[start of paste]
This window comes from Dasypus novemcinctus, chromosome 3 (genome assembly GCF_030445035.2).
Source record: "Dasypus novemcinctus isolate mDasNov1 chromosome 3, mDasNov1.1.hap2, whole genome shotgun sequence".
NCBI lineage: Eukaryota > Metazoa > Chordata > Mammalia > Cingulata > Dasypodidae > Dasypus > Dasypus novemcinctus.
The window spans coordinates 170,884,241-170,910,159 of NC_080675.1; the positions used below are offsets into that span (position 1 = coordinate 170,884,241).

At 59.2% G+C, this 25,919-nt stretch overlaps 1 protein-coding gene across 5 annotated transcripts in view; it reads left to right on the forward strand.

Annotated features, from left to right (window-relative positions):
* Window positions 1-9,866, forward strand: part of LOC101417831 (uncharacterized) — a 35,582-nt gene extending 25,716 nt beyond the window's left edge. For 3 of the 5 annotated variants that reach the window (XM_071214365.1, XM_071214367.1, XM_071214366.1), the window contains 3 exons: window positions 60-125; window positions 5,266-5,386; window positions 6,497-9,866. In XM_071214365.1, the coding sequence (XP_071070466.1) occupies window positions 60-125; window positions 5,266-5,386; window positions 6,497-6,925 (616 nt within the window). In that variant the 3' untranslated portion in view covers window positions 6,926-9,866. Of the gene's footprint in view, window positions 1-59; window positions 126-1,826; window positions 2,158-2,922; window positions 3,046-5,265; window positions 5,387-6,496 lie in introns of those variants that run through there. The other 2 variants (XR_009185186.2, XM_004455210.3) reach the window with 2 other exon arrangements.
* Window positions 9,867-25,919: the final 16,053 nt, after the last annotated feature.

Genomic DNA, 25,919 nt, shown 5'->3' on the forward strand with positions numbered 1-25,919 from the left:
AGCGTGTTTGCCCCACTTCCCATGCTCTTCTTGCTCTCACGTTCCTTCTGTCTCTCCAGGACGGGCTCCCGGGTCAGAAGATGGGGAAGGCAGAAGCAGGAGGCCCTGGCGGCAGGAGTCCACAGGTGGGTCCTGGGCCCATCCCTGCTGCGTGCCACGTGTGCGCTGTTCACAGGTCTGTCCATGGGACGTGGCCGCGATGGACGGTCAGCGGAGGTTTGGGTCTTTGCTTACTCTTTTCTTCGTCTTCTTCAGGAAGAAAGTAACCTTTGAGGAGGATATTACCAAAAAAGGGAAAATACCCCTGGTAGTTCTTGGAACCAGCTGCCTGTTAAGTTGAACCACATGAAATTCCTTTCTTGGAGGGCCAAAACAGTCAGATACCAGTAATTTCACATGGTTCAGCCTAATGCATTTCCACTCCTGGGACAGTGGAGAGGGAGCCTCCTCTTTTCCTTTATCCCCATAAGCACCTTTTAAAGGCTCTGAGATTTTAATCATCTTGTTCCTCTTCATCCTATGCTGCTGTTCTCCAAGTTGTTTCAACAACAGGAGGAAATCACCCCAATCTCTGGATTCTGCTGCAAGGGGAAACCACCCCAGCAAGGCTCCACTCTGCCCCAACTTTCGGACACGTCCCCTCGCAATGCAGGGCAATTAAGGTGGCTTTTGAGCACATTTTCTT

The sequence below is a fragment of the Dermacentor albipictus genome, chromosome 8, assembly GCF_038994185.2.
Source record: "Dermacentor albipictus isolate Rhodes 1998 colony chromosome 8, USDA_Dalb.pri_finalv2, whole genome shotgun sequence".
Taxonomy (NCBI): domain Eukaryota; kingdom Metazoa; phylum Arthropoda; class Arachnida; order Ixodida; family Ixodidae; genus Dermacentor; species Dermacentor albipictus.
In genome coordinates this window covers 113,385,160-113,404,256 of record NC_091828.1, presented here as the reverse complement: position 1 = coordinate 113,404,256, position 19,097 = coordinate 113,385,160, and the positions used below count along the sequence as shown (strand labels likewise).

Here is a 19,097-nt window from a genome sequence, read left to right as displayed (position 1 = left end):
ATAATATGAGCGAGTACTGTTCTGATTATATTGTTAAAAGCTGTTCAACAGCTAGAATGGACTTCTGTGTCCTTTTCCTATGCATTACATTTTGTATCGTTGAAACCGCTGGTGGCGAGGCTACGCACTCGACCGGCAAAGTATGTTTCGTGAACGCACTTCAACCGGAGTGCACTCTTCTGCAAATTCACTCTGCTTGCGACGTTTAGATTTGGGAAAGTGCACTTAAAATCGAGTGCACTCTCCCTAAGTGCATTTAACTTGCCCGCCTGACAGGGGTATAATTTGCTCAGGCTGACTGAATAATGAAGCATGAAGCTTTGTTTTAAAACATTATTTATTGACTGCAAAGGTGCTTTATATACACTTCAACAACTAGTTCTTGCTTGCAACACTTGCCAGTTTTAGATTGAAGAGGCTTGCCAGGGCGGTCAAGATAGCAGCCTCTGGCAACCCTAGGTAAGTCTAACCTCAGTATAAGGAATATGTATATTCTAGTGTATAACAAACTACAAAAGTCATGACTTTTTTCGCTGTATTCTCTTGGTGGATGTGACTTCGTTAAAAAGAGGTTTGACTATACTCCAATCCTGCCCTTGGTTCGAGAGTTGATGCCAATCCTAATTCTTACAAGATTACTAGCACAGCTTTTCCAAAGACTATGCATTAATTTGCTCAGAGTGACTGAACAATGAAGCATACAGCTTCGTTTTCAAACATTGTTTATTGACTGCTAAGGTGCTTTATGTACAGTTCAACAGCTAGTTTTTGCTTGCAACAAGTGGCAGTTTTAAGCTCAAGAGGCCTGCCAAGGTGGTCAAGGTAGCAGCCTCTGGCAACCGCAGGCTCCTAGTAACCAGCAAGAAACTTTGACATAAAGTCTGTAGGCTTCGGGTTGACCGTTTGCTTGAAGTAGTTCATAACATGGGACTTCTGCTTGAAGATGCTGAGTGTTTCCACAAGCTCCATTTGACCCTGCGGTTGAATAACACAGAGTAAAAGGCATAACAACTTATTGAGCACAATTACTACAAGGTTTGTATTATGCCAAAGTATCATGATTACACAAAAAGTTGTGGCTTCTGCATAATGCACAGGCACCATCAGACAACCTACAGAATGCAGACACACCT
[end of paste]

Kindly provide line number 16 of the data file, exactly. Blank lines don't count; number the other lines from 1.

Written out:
ATAATATGAGCGAGTACTGTTCTGATTATATTGTTAAAAGCTGTTCAACAGCTAGAATGGACTTCTGTGTCCTTTTCCTATGCATTACATTTTGTATCGTTGAAACCGCTGGTGGCGAGGCTACGCACTCGACCGGCAAAGTATGTTTCGTGAACGCACTTCAACCGGAGTGCACTCTTCTGCAAATTCACTCTGCTTGCGACGTTTAGATTTGGGAAAGTGCACTTAAAATCGAGTGCACTCTCCCTAAGTGCATTTAACTTGCCCGCCTGACAGGGGTATAATTTGCTCAGGCTGACTGAATAATGAAGCATGAAGCTTTGTTTTAAAACATTATTTATTGACTGCAAAGGTGCTTTATATACACTTCAACAACTAGTTCTTGCTTGCAACACTTGCCAGTTTTAGATTGAAGAGGCTTGCCAGGGCGGTCAAGATAGCAGCCTCTGGCAACCCTAGGTAAGTCTAACCTCAGTATAAGGAATATGTATATTCTAGTGTATAACAAACTACAAAAGTCATGACTTTTTTCGCTGTATTCTCTTGGTGGATGTGACTTCGTTAAAAAGAGGTTTGACTATACTCCAATCCTGCCCTTGGTTCGAGAGTTGATGCCAATCCTAATTCTTACAAGATTACTAGCACAGCTTTTCCAAAGACTATGCATTAATTTGCTCAGAGTGACTGAACAATGAAGCATACAGCTTCGTTTTCAAACATTGTTTATTGACTGCTAAGGTGCTTTATGTACAGTTCAACAGCTAGTTTTTGCTTGCAACAAGTGGCAGTTTTAAGCTCAAGAGGCCTGCCAAGGTGGTCAAGGTAGCAGCCTCTGGCAACCGCAGGCTCCTAGTAACCAGCAAGAAACTTTGACATAAAGTCTGTAGGCTTCGGGTTGACCGTTTGCTTGAAGTAGTTCATAACATGGGACTTCTGCTTGAAGATGCTGAGTGTTTCCACAAGCTCCATTTGACCCTGCGGTTGAATAACACAGAGTAAAAGGCATAACAACTTATTGAGCACAATTACTACAAGGTTTGTATTATGCCAAAGTATCATGATTACACAAAAAGTTGTGGCTTCTGCATAATGCACAGGCACCATCAGACAACCTACAGAATGCAGACACACCT